Effects of high-speed curing devices on shear bond strength and microleakage of orthodontic brackets.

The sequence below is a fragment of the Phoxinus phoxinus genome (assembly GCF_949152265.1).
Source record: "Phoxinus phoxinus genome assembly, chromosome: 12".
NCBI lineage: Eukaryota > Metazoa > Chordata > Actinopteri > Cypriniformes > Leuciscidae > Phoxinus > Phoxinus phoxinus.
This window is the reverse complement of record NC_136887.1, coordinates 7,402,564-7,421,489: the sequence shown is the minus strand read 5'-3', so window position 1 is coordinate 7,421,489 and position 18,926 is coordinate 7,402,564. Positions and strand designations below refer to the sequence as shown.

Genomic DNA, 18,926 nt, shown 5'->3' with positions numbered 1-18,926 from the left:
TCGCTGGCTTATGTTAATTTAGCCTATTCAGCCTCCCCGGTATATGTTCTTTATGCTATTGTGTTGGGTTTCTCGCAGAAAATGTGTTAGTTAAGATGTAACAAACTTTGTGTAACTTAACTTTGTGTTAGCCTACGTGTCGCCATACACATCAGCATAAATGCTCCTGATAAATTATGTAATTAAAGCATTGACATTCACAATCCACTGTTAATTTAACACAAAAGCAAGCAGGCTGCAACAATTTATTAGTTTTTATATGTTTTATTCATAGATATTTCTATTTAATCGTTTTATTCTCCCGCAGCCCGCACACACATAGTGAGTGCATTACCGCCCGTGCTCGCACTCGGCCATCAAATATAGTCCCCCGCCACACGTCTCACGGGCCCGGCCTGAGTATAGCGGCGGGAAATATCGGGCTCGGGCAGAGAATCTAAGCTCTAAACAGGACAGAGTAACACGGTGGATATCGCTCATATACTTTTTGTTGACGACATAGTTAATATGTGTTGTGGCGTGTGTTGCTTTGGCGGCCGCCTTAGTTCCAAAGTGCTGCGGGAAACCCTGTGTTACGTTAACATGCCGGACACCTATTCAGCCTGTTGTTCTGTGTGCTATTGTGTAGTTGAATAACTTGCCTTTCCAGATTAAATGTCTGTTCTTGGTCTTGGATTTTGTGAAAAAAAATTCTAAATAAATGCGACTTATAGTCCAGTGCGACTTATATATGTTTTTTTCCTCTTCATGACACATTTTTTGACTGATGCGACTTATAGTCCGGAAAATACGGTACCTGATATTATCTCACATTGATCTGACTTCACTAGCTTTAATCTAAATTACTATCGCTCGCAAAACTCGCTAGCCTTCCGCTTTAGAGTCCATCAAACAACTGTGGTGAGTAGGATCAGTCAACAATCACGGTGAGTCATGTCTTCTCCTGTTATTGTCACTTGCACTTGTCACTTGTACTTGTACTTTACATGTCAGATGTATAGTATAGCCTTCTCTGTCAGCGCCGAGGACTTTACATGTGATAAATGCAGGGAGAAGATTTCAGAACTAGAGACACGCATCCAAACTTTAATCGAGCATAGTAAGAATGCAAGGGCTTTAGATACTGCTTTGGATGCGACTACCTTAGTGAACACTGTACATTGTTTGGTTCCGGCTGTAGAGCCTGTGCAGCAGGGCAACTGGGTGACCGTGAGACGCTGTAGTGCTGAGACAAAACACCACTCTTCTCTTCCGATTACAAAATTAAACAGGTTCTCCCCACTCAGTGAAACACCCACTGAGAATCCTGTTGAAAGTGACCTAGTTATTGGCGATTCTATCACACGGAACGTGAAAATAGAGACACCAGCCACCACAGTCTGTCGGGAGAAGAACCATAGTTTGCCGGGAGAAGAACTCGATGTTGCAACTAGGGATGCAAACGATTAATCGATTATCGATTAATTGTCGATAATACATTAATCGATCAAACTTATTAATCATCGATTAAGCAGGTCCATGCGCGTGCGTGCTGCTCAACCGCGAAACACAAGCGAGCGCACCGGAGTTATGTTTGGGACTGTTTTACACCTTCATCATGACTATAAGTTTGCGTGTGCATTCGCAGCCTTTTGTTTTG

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This study evaluated the shear-peel bond strength and mode of bond failure of 3 curing devices (plasma arc light, argon laser, and conventional halogen light) and 2 orthodontic bracket adhesives with different filler contents (Transbond XT and Adhesive Precoated [APC]). Observations of microleakage were also reported. Ninety human adolescent premolars were randomly divided into 6 groups, and standardized brackets were bonded according to the manufacturers' recommendations. The plasma arc light produced significantly (P =.006) higher bond strength than did the halogen light or the argon laser when Transbond was used. When APC was used, the plasma arc light and the halogen light produced similar results, and they both produced significantly (P =.015) higher bond strengths than did the argon laser. Overall, the APC showed substantially less variation in bond strength than did the Transbond. Although all curing methods showed significant microleakage (P <.001), differences among the 3 curing lights occurred only when APC was used. Microscopic evaluations demonstrated that 95% of the specimens failed for adhesion at the bracket or tooth surface; the argon laser produced the highest adhesive remnant index scores. On the basis of bond strength and microleakage results, the plasma arc light was comparable with or superior to the other curing devices, depending on the adhesive used.